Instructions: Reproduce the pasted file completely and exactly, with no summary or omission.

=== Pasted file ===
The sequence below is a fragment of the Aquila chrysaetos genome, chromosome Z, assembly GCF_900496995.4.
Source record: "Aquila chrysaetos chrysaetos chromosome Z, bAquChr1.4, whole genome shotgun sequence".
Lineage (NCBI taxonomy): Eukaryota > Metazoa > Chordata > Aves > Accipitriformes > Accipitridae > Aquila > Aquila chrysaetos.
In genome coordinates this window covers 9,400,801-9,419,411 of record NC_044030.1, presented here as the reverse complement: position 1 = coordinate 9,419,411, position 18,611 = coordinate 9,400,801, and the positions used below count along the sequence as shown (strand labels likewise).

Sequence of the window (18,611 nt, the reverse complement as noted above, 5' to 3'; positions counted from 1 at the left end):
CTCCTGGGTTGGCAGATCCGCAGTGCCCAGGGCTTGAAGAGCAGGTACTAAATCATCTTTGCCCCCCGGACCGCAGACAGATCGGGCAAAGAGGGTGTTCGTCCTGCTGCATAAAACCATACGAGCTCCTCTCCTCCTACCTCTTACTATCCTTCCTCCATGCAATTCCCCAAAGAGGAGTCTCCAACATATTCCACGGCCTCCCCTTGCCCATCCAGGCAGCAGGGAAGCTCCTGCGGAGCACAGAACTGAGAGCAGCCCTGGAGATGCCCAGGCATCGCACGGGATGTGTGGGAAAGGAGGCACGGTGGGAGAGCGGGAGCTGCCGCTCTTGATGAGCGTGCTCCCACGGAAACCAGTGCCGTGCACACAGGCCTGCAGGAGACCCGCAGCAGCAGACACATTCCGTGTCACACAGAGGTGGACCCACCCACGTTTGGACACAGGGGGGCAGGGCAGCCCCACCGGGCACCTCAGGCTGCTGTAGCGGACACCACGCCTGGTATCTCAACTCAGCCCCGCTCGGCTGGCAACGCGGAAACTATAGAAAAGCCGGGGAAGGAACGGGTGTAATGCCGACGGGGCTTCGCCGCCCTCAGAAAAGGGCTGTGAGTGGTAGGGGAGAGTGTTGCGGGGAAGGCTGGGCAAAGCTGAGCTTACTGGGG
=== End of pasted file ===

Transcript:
The sequence below is a fragment of the Aquila chrysaetos genome, chromosome Z, assembly GCF_900496995.4.
Source record: "Aquila chrysaetos chrysaetos chromosome Z, bAquChr1.4, whole genome shotgun sequence".
Lineage (NCBI taxonomy): Eukaryota > Metazoa > Chordata > Aves > Accipitriformes > Accipitridae > Aquila > Aquila chrysaetos.
In genome coordinates this window covers 9,400,801-9,419,411 of record NC_044030.1, presented here as the reverse complement: position 1 = coordinate 9,419,411, position 18,611 = coordinate 9,400,801, and the positions used below count along the sequence as shown (strand labels likewise).

Sequence of the window (18,611 nt, the reverse complement as noted above, 5' to 3'; positions counted from 1 at the left end):
CTCCTGGGTTGGCAGATCCGCAGTGCCCAGGGCTTGAAGAGCAGGTACTAAATCATCTTTGCCCCCCGGACCGCAGACAGATCGGGCAAAGAGGGTGTTCGTCCTGCTGCATAAAACCATACGAGCTCCTCTCCTCCTACCTCTTACTATCCTTCCTCCATGCAATTCCCCAAAGAGGAGTCTCCAACATATTCCACGGCCTCCCCTTGCCCATCCAGGCAGCAGGGAAGCTCCTGCGGAGCACAGAACTGAGAGCAGCCCTGGAGATGCCCAGGCATCGCACGGGATGTGTGGGAAAGGAGGCACGGTGGGAGAGCGGGAGCTGCCGCTCTTGATGAGCGTGCTCCCACGGAAACCAGTGCCGTGCACACAGGCCTGCAGGAGACCCGCAGCAGCAGACACATTCCGTGTCACACAGAGGTGGACCCACCCACGTTTGGACACAGGGGGGCAGGGCAGCCCCACCGGGCACCTCAGGCTGCTGTAGCGGACACCACGCCTGGTATCTCAACTCAGCCCCGCTCGGCTGGCAACGCGGAAACTATAGAAAAGCCGGGGAAGGAACGGGTGTAATGCCGACGGGGCTTCGCCGCCCTCAGAAAAGGGCTGTGAGTGGTAGGGGAGAGTGTTGCGGGGAAGGCTGGGCAAAGCTGAGCTTACTGGGG